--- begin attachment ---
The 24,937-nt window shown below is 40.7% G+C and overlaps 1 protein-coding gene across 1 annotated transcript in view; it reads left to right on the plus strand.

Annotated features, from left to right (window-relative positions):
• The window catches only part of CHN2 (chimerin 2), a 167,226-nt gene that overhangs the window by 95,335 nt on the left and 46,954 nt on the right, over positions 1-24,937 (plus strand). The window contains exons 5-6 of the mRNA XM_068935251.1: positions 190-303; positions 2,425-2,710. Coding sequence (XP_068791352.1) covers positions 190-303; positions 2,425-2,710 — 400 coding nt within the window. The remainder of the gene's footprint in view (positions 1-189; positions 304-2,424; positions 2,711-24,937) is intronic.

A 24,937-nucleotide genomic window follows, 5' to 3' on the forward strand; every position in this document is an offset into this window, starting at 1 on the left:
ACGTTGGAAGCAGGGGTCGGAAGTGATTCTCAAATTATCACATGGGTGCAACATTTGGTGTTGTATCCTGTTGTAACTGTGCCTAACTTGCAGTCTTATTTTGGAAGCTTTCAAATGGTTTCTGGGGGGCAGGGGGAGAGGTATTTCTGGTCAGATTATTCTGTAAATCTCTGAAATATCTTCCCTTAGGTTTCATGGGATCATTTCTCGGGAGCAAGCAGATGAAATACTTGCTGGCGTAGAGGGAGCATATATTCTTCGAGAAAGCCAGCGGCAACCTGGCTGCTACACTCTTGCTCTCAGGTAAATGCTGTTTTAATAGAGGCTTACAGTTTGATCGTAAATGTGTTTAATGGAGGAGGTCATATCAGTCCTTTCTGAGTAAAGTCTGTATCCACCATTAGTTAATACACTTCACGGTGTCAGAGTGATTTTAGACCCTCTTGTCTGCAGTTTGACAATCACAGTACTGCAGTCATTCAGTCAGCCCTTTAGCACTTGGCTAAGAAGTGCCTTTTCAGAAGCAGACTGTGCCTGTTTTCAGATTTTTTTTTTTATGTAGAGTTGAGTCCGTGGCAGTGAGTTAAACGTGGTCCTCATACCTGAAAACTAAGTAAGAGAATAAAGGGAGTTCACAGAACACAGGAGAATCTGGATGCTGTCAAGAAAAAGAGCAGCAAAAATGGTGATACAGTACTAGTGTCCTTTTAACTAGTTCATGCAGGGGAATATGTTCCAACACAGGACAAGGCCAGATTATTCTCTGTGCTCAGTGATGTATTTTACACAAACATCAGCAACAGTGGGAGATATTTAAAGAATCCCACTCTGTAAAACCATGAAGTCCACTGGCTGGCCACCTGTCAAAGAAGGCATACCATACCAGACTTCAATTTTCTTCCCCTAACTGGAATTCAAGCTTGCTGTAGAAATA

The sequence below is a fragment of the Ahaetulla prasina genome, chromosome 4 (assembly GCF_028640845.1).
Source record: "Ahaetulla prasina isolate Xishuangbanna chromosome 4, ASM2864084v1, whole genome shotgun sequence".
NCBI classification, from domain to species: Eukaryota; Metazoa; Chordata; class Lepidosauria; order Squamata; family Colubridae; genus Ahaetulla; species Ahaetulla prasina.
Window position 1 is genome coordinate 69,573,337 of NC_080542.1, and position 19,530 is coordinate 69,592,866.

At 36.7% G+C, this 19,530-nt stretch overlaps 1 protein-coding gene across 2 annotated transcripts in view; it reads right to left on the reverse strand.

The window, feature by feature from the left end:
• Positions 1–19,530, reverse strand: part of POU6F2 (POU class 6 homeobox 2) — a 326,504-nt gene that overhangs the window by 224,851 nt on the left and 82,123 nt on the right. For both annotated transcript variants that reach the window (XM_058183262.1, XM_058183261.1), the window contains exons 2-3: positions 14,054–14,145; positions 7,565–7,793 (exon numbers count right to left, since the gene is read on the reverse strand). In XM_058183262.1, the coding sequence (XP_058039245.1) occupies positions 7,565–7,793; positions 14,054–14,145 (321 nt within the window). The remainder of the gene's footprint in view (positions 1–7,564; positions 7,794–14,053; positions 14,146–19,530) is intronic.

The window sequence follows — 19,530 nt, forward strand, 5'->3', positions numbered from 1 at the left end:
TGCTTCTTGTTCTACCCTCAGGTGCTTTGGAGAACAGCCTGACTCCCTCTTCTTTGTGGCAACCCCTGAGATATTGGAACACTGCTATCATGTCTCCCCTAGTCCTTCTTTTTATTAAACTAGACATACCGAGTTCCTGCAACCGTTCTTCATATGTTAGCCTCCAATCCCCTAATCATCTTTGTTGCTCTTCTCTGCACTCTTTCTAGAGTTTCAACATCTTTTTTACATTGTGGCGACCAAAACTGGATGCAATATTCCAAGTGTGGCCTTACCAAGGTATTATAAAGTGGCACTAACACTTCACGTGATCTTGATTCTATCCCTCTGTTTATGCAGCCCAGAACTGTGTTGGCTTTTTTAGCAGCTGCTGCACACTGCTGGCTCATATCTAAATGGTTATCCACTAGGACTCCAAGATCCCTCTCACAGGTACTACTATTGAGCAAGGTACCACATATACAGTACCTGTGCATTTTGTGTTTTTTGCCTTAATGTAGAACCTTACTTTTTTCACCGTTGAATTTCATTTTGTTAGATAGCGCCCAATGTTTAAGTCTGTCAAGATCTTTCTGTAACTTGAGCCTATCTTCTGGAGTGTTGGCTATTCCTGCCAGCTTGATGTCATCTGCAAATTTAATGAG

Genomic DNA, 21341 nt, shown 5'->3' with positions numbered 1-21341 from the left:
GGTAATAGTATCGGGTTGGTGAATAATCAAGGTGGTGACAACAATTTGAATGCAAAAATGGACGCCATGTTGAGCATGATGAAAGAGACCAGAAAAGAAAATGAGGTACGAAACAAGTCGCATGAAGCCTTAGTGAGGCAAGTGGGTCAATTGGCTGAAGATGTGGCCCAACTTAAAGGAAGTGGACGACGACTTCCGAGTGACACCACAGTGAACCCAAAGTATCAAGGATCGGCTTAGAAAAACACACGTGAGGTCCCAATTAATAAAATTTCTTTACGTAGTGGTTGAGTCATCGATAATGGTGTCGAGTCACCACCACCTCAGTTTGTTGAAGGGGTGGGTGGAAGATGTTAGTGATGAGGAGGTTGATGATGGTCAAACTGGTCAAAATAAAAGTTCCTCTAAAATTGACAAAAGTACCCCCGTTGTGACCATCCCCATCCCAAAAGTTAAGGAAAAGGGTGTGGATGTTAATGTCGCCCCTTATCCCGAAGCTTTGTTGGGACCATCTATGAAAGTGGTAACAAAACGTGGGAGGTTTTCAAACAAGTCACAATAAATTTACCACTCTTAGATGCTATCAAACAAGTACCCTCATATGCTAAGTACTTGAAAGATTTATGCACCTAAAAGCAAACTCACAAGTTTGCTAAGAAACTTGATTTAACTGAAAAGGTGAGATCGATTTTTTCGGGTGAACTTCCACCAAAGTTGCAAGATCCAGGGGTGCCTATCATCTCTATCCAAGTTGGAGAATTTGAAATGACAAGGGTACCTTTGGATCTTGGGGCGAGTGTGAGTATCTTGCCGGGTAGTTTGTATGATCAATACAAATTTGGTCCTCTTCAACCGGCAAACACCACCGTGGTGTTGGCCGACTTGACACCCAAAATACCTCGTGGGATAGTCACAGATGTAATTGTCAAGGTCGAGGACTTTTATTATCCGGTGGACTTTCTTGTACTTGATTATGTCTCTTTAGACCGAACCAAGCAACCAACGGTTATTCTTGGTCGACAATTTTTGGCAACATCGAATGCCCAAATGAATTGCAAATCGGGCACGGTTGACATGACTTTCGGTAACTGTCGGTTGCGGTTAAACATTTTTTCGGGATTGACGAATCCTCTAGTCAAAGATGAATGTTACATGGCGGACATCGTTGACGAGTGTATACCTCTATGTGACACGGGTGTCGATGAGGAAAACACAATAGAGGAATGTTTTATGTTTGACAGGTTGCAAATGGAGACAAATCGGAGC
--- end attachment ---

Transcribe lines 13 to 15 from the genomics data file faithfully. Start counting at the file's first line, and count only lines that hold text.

The window sequence follows — 19,530 nt, forward strand, 5'->3', positions numbered from 1 at the left end:
TGCTTCTTGTTCTACCCTCAGGTGCTTTGGAGAACAGCCTGACTCCCTCTTCTTTGTGGCAACCCCTGAGATATTGGAACACTGCTATCATGTCTCCCCTAGTCCTTCTTTTTATTAAACTAGACATACCGAGTTCCTGCAACCGTTCTTCATATGTTAGCCTCCAATCCCCTAATCATCTTTGTTGCTCTTCTCTGCACTCTTTCTAGAGTTTCAACATCTTTTTTACATTGTGGCGACCAAAACTGGATGCAATATTCCAAGTGTGGCCTTACCAAGGTATTATAAAGTGGCACTAACACTTCACGTGATCTTGATTCTATCCCTCTGTTTATGCAGCCCAGAACTGTGTTGGCTTTTTTAGCAGCTGCTGCACACTGCTGGCTCATATCTAAATGGTTATCCACTAGGACTCCAAGATCCCTCTCACAGGTACTACTATTGAGCAAGGTACCACATATACAGTACCTGTGCATTTTGTGTTTTTTGCCTTAATGTAGAACCTTACTTTTTTCACCGTTGAATTTCATTTTGTTAGATAGCGCCCAATGTTTAAGTCTGTCAAGATCTTTCTGTAACTTGAGCCTATCTTCTGGAGTGTTGGCTATTCCTGCCAGCTTGATGTCATCTGCAAATTTAATGAG

Genomic DNA, 21341 nt, shown 5'->3' with positions numbered 1-21341 from the left: